"Do other languages (C++ or C#) have different rules on this?"
Well, C++ has different rules: the static or dynamic member function binding process and the access privileges enforcements are orthogonal.
Giving a member function the
private access privilege modiﬁer means that this function can only be called by its declaring class, not by others (not even the derived classes). When you declare a
private member function as
virtual, even pure virtual (
virtual void foo() = 0;), you allow the base class to beneﬁt from specialization while still enforcing the access privileges.
When it comes to
virtual member functions, access privileges tells you what you are supposed to do:
private virtual means that you are allowed to specialize the behavior but the invocation of the member function is made by the base class, surely in a controlled fashion
protected virtual means that you should / must invoke the upper class version of the member function when overriding it
So, in C++, access privilege and virtualness are independent of each other. Determining whether the function is to be statically or dynamically bound is the last step in resolving a function call.
Finally, the Template Method design pattern should be preferred over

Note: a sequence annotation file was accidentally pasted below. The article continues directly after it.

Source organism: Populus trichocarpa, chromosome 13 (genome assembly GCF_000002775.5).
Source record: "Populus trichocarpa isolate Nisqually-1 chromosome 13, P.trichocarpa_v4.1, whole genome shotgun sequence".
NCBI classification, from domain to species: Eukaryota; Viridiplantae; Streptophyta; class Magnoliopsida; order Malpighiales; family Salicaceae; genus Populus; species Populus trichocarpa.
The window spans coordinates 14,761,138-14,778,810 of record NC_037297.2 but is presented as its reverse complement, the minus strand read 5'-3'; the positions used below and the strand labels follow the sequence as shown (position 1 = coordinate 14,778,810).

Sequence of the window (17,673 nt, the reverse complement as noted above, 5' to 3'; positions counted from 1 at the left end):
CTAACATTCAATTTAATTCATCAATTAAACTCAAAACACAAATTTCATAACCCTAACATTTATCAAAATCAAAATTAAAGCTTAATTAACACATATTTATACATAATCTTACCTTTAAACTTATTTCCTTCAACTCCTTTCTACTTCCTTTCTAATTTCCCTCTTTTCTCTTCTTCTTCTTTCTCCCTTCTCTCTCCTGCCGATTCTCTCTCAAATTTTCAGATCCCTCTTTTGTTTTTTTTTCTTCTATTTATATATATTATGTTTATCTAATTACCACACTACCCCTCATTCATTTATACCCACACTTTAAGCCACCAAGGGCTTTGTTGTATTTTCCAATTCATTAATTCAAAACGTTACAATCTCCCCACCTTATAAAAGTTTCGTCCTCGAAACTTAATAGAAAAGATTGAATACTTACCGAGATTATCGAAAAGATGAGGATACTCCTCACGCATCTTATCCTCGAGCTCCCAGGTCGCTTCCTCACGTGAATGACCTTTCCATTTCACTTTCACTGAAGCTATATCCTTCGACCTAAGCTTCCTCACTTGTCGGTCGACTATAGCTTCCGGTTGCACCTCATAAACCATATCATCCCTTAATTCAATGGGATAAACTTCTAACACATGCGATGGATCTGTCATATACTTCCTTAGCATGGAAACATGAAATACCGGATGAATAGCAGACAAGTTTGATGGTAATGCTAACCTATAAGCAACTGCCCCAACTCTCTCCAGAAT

public virtual member functions.
Reference: Conversations: Virtually Yours
The article gives a practical use of a
private virtual member function.
ISO/IEC 14882-2003 §3.4.1
Name lookup may associate more than one declaration with a name if it finds the name to be a function name; the declarations are said to form a set of overloaded functions (13.1). Overload resolution (13.3) takes place after name lookup has succeeded. The access rules (clause 11) are considered only once name lookup and function overload resolution (if applicable) have succeeded. Only after name lookup, function overload resolution (if applicable) and access checking have succeeded are the attributes introduced by the name’s declaration used further in expression processing (clause 5).
ISO/IEC 14882-2003 §5.2.2
The function called in a member function call is normally selected according to the static type of the object expression (clause 10), but if that function isvirtualand is not specified using aqualified-idthen the function actually called will be the final overrider (10.3) of the selected function in the dynamic type of the object expression [Note: the dynamic type is the type of the object pointed or referred to by the current value of the object expression.